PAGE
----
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Sir Garry offers sound advice

Sir Garry offers sound advice Sir Garfield Sobers giving tips to Digicel grassroots participants. (Picture by Kenmore Bynoe.)

By Kenmore Bynoe | Fri, March 30, 2012 - 12:03 AM

Barbados’ next generation of cricketing stars have been told that they have wonderful opportunities which should not be wasted but which should be fully exploited to better themselves and the region.

That advice was given by the greatest allrounder to ever play cricket, Sir Garfield Sobers as Digicel launched its grassroots programme at Kensington Oval on Tuesday.

In addressing the youngsters and coaches along with coordinator, Robin Parris, Alex Tasker of Digicel, Tony Howard of the West Indies Cricket and Michael Browne, chief executive officer of the Barbados Cricket Association, Sir Garry told the youngsters that they had been handed wonderful opportunities which he did not have as a child who was keen on cricket.

“Great players of my day did not have the opportunities to be nurtured by coaches. We had to make our own bats and ball and we often had to organize games among ourselves,” said Sir Garry.

“But even with such opportunities you must also get up and go out there, listen and pay attention to your coaches and do the work necessary to reach your potential since cricket can provide tremendous financial gains today. But you must decide what you want to achieve out of cricket.”

While admonishing the youngsters to pay attention to their education which would enhance their ability to develop all-round skills, Sir Garry highlighted that when he undertook the task of scoring as a boy it was not to see the big shots being played by the stars.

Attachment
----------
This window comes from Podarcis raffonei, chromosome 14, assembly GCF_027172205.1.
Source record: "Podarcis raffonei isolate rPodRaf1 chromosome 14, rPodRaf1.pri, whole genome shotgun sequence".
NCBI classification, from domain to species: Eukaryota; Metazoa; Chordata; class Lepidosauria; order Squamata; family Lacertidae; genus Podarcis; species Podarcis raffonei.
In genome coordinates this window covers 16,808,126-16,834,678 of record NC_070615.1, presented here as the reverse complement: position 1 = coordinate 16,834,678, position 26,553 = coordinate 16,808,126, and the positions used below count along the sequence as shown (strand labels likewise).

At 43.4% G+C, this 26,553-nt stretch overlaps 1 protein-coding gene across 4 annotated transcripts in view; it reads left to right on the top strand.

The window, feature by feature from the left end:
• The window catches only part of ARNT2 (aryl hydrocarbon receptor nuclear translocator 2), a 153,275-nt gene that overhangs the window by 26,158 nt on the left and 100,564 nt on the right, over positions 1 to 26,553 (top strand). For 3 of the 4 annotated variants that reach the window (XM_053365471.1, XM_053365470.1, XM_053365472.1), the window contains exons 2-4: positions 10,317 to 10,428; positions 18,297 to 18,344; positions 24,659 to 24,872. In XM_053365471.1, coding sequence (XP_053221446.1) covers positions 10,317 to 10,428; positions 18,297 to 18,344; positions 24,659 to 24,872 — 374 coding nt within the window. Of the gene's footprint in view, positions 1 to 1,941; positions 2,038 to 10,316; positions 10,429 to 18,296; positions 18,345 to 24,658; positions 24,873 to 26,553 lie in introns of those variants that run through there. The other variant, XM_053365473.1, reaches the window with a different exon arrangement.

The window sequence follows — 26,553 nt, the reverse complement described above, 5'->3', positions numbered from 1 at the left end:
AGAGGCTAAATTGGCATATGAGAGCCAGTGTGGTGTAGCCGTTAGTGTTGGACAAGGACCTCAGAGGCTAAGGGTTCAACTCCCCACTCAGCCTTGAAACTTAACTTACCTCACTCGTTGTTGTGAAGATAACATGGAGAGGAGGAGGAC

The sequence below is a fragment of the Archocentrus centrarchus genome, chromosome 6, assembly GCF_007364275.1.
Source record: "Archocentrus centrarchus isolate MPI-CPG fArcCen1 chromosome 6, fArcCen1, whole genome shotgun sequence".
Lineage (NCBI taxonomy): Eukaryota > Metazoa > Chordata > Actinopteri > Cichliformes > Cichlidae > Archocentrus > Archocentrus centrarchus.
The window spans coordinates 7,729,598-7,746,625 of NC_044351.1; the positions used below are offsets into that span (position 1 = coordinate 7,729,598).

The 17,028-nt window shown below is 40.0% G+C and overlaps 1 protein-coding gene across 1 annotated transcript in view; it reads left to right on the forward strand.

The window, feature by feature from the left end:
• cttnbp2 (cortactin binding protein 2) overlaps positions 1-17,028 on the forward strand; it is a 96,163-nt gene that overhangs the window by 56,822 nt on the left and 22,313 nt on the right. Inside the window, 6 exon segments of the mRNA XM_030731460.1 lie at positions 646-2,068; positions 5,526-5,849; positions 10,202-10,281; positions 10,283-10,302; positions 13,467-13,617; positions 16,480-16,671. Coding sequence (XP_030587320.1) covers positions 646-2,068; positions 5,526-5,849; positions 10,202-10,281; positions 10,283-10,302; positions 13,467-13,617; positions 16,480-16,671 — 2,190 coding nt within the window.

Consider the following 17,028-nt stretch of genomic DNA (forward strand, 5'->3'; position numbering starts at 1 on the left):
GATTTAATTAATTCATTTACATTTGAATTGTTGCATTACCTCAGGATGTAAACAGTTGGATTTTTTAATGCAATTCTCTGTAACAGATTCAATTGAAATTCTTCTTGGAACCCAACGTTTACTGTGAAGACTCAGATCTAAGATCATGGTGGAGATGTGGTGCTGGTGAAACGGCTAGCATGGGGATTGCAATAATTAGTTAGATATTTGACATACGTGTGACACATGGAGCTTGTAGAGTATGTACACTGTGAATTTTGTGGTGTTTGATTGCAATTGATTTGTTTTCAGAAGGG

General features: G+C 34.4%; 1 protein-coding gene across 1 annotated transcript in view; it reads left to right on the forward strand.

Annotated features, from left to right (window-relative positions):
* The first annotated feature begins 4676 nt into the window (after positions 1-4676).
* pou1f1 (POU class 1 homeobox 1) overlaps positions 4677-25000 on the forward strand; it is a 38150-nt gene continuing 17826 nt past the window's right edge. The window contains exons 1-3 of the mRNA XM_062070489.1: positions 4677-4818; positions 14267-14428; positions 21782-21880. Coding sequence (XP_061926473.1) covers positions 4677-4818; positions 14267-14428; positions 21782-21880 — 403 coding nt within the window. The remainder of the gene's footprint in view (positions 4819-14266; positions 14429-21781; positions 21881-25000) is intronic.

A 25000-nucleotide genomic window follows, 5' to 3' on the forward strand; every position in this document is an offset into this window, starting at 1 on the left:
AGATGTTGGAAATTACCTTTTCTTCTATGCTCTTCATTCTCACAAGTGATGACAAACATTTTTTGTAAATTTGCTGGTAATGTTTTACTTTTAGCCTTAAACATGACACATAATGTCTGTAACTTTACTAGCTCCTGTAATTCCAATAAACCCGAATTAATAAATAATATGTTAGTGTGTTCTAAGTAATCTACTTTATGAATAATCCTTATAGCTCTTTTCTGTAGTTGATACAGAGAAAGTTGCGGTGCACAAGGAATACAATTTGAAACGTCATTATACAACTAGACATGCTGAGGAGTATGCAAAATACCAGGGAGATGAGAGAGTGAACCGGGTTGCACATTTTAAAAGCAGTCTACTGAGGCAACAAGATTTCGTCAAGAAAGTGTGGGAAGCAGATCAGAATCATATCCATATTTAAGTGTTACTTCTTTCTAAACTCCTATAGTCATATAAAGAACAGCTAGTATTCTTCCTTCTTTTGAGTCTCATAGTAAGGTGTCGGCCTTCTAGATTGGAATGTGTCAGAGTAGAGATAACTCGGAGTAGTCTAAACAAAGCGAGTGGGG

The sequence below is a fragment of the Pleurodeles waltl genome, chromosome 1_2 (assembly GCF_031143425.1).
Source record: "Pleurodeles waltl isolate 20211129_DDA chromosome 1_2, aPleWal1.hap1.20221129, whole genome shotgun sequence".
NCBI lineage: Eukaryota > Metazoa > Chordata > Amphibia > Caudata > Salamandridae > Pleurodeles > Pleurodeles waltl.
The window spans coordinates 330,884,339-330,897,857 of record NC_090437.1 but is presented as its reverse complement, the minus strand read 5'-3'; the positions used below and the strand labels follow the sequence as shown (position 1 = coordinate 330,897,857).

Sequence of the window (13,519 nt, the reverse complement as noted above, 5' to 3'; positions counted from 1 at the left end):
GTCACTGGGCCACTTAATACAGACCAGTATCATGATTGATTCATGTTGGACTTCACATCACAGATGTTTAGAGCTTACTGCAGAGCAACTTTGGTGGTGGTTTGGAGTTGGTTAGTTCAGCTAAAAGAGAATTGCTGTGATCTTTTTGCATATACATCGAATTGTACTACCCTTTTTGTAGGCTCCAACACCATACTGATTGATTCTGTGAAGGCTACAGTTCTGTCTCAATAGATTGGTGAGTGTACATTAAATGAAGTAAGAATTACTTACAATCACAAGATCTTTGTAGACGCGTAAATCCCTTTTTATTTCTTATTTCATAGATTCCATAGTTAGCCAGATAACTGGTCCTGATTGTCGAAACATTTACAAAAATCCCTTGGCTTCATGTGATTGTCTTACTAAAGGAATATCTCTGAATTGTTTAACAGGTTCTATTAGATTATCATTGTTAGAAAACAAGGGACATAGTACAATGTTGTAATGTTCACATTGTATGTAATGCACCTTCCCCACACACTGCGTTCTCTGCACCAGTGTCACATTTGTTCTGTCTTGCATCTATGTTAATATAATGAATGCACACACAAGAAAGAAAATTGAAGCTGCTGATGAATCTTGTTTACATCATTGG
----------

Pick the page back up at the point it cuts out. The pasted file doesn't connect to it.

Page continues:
“I wanted to see how they moved and to learn the mechanics of the game. When I went into the nets it was to practise and perfect those mechanics and not to try to hit every ball for six as is often done by today’s players when they are practising,” stressed Sir Garry.

However, Sir Garry was horrified when he learnt that the coaches in the grassroot programme will be using a manual set down by the WICB to coach the youngsters.  

“These are talented and knowledgeable coaches who have been coaching kids for years and they have to use a manual?” Sir Garry asked with incredulity.

For the next three months every Saturday from 8:30 a.m. until noon, 15 children in 12 clusters will be coached in the rudiments of cricket at Queen’s Park, YMPC, Lords, Isolation Cavaliers, Passage Road, Carlton, Central and St John Cultural.

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